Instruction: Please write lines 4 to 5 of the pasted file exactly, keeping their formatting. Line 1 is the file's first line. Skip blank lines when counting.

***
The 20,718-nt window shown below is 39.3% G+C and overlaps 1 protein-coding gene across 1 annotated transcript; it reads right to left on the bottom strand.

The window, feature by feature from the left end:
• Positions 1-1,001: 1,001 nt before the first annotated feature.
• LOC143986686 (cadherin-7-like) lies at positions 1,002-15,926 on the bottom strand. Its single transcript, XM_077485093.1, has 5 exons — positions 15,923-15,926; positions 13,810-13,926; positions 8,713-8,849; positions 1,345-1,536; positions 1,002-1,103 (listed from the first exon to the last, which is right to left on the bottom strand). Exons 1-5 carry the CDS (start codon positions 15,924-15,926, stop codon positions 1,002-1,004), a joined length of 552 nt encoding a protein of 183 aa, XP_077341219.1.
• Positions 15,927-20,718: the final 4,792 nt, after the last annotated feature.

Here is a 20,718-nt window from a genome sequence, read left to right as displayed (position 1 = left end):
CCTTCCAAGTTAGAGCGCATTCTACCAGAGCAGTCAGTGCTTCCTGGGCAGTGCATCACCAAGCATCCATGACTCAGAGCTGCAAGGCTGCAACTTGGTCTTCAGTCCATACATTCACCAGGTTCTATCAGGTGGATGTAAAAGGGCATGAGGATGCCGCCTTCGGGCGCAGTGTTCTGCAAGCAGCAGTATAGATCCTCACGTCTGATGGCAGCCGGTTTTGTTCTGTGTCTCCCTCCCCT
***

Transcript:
• LOC143986686 (cadherin-7-like) lies at positions 1,002-15,926 on the bottom strand. Its single transcript, XM_077485093.1, has 5 exons — positions 15,923-15,926; positions 13,810-13,926; positions 8,713-8,849; positions 1,345-1,536; positions 1,002-1,103 (listed from the first exon to the last, which is right to left on the bottom strand). Exons 1-5 carry the CDS (start codon positions 15,924-15,926, stop codon positions 1,002-1,004), a joined length of 552 nt encoding a protein of 183 aa, XP_077341219.1.
• Positions 15,927-20,718: the final 4,792 nt, after the last annotated feature.